Earlier in the year, there were signs that the general public had picked up the then orthodoxy that what we needed was a contractionary fiscal policy, to the point of not wanting their tax cuts in cash (there was support for diverting them to superannuation).
But it seems that the flipside orthodoxy – that we need deficits in the downside of the economic cycle – has not (or not yet) entrenched itself. A Newspoll published today found that 56% of voters would be concerned about the budget going into deficit next year.
As Club Troppo readers would have predicted, Fred Argy isn’t impressed.
Regardless of the purely economic arguments on this subject (few economists think that temporary deficits are of major concern), I think this is quite a good result. On the assumption that few voters will ever acquire sophisticated economic knowledge or understanding, and that they will use rules-of-thumb instead, an anti-deficit rule of thumb is the one to have.
In other countries with weaker anti-deficit cultures, borrowing is used to finance normal recurrent expenditures and avoid budgetary discipline. Australia is in a much better long-term position than most other countries for having taken its anti-deficit attitudes beyond what economic theory would recommend.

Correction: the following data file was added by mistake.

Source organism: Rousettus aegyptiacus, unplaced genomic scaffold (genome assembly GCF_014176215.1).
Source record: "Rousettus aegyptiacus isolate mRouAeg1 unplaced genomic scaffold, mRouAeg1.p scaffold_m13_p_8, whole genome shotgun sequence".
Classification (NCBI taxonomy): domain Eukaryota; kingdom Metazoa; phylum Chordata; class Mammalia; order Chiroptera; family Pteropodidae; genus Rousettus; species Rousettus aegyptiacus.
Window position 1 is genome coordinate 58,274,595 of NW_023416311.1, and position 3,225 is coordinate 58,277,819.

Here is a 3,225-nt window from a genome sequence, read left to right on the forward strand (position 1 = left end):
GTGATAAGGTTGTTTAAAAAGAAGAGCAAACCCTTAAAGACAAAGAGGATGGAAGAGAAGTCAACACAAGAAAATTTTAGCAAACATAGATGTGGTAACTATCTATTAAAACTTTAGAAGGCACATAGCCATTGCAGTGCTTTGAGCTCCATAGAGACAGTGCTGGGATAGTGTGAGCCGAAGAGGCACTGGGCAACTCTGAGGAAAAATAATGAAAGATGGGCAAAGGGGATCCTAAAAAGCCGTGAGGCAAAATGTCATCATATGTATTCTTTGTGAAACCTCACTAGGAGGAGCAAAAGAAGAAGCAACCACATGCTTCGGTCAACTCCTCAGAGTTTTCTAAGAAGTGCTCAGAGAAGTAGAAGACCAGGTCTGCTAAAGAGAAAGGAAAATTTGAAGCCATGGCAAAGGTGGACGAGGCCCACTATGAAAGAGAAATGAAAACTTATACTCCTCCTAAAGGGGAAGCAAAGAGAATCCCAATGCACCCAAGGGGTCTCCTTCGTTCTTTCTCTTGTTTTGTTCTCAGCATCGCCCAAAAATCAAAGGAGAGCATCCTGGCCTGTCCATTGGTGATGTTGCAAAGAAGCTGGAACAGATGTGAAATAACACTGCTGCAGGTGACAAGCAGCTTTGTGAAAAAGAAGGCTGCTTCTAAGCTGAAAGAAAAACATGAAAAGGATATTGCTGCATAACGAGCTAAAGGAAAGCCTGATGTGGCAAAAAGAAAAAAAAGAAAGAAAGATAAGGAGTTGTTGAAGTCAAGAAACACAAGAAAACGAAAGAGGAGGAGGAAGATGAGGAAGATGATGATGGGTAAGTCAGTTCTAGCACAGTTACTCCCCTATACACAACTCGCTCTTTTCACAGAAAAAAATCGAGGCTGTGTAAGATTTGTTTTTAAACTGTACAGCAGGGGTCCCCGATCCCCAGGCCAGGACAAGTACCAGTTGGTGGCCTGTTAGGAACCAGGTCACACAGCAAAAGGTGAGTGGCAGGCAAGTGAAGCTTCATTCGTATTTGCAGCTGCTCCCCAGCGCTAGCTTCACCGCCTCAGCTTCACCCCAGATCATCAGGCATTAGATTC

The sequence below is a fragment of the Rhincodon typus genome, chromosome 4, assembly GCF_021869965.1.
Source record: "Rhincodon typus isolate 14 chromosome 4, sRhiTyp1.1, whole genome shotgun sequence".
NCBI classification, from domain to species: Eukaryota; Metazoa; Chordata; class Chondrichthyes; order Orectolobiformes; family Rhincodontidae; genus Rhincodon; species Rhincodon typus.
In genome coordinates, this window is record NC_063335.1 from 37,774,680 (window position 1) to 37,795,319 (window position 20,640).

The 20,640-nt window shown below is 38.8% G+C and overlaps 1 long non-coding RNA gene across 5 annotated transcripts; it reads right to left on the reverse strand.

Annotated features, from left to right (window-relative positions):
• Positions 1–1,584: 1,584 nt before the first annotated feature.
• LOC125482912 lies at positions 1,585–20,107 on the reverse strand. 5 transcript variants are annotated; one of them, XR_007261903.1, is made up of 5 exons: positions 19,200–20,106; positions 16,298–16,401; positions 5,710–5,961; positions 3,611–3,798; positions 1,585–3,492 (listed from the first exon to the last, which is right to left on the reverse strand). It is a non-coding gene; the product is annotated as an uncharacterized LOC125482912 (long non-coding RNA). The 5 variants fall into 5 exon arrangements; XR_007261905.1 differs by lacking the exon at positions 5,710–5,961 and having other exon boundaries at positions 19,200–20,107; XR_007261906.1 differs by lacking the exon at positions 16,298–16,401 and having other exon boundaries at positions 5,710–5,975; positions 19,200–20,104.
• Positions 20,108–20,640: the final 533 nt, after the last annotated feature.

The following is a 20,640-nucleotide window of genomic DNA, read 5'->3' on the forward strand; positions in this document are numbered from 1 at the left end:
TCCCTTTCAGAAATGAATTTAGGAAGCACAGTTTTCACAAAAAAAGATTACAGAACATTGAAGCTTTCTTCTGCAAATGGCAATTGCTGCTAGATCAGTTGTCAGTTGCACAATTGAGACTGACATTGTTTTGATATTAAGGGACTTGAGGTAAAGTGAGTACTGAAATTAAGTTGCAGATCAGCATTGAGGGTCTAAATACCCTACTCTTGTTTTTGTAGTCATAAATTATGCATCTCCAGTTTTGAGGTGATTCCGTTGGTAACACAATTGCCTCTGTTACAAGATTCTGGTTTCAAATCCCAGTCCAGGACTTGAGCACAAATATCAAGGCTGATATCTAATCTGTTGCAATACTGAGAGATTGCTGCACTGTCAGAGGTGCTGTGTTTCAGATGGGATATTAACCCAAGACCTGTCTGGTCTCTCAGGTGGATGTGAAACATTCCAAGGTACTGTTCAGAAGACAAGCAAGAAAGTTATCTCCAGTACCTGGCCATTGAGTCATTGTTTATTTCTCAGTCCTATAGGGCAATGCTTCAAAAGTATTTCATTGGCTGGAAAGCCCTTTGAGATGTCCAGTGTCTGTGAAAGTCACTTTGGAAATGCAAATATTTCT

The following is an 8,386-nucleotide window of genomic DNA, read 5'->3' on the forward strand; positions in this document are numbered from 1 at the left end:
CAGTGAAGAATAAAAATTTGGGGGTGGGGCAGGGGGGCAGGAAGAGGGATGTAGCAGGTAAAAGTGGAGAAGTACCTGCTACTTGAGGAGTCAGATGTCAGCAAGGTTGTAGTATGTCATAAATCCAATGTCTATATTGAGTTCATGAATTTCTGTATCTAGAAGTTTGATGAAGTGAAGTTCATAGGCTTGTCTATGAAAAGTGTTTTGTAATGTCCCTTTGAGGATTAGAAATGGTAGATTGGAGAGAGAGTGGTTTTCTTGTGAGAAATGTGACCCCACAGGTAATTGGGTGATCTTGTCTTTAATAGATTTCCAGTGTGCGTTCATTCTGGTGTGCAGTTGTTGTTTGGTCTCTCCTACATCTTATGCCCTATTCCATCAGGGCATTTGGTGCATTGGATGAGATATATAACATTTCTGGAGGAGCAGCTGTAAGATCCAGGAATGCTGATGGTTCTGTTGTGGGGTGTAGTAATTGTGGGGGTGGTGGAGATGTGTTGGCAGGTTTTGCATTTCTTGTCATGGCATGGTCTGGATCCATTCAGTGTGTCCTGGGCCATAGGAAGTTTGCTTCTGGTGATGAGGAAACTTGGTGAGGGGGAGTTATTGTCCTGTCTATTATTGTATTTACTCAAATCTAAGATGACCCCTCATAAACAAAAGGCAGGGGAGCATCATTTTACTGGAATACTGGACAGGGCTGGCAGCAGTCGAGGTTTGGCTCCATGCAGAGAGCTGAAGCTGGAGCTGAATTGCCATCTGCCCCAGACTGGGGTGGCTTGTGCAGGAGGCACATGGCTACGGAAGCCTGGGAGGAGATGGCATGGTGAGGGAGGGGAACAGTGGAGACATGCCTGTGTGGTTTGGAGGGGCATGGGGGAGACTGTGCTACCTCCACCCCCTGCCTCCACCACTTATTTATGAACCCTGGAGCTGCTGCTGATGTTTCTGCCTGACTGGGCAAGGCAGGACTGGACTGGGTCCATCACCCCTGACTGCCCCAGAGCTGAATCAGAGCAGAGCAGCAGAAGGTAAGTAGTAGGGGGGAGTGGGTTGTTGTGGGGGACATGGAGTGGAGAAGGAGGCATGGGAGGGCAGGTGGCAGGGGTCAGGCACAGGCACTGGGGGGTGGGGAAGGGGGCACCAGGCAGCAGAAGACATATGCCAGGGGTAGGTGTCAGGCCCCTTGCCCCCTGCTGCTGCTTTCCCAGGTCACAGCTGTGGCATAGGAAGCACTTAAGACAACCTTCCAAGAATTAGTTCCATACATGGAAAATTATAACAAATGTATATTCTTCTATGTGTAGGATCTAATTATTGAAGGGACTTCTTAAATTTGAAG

By far the most useful and important thing the Melbourne City Council does is to take away garbage, but for some reason the position of Chief Garbage Collector, aka Lord Mayor of Melbourne, is being keenly contested.
There are eleven candidates, at least seven of whom are campaigning seriously if the contents of my letterbox and the Google ads when I typed in ‘Melbourne City Council’ are a guide.
I told Tim Wilson, who is running for Deputy Lord Mayor on the Peter McMullin ticket, that I would vote for him. But that was before I realised that McMullin was a member of the ALP, and I cannot vote for Tim without also voting for McMullin. Admittedly, McMullin is of the multi-millionaire former Deputy President of the Victorian Employers Chamber of Commerce and Industry kind of Labor, and his campaign literature has the crucial words ‘rate freeze’ in it, but I’m not sure that I can bring myself to put a ‘1’ next to the name of a member of the ALP.
Of the other campaign materials I have received, pollster Gary Morgan’s promise of 5% cut in rates certainly caught my eye. And I feel I owe Morgan something for providing survey results for free. On the other hand, Morgan has a famously abrasive personality. When he used his polling company to see who was the frontrunner for the Lord Mayor’s job, he published the results with this fine example of pollster neutrality in the comments:
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